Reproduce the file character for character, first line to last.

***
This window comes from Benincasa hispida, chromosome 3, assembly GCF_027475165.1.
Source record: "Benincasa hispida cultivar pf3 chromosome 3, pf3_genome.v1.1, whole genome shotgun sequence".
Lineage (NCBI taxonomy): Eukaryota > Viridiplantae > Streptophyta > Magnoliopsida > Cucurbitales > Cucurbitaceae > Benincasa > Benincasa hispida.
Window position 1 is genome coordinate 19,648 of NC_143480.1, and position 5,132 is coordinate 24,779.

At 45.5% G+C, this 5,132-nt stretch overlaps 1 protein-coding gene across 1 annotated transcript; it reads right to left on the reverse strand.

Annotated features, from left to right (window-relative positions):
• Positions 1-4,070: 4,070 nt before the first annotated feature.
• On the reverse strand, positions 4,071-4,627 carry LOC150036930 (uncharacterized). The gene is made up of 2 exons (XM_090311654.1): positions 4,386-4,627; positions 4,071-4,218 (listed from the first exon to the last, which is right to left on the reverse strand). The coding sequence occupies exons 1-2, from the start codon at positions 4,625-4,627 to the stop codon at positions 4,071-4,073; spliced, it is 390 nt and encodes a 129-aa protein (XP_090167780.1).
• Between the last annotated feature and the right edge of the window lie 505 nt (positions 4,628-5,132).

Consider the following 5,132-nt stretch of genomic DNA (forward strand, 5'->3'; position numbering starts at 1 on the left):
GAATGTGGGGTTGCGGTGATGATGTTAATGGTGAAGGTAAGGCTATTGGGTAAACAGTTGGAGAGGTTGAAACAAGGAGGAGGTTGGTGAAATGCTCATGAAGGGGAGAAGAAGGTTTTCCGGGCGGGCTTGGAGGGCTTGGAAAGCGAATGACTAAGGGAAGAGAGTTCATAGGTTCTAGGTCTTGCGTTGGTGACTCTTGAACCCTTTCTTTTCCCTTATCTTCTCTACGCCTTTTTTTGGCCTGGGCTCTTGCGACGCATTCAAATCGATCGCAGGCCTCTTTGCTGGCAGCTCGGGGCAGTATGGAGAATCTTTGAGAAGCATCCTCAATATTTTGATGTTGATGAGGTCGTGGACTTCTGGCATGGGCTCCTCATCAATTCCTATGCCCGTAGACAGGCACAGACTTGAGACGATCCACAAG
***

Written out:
This window comes from Benincasa hispida, chromosome 3, assembly GCF_027475165.1.
Source record: "Benincasa hispida cultivar pf3 chromosome 3, pf3_genome.v1.1, whole genome shotgun sequence".
Lineage (NCBI taxonomy): Eukaryota > Viridiplantae > Streptophyta > Magnoliopsida > Cucurbitales > Cucurbitaceae > Benincasa > Benincasa hispida.
Window position 1 is genome coordinate 19,648 of NC_143480.1, and position 5,132 is coordinate 24,779.

At 45.5% G+C, this 5,132-nt stretch overlaps 1 protein-coding gene across 1 annotated transcript; it reads right to left on the reverse strand.

Annotated features, from left to right (window-relative positions):
• Positions 1-4,070: 4,070 nt before the first annotated feature.
• On the reverse strand, positions 4,071-4,627 carry LOC150036930 (uncharacterized). The gene is made up of 2 exons (XM_090311654.1): positions 4,386-4,627; positions 4,071-4,218 (listed from the first exon to the last, which is right to left on the reverse strand). The coding sequence occupies exons 1-2, from the start codon at positions 4,625-4,627 to the stop codon at positions 4,071-4,073; spliced, it is 390 nt and encodes a 129-aa protein (XP_090167780.1).
• Between the last annotated feature and the right edge of the window lie 505 nt (positions 4,628-5,132).

Consider the following 5,132-nt stretch of genomic DNA (forward strand, 5'->3'; position numbering starts at 1 on the left):
GAATGTGGGGTTGCGGTGATGATGTTAATGGTGAAGGTAAGGCTATTGGGTAAACAGTTGGAGAGGTTGAAACAAGGAGGAGGTTGGTGAAATGCTCATGAAGGGGAGAAGAAGGTTTTCCGGGCGGGCTTGGAGGGCTTGGAAAGCGAATGACTAAGGGAAGAGAGTTCATAGGTTCTAGGTCTTGCGTTGGTGACTCTTGAACCCTTTCTTTTCCCTTATCTTCTCTACGCCTTTTTTTGGCCTGGGCTCTTGCGACGCATTCAAATCGATCGCAGGCCTCTTTGCTGGCAGCTCGGGGCAGTATGGAGAATCTTTGAGAAGCATCCTCAATATTTTGATGTTGATGAGGTCGTGGACTTCTGGCATGGGCTCCTCATCAATTCCTATGCCCGTAGACAGGCACAGACTTGAGACGATCCACAAG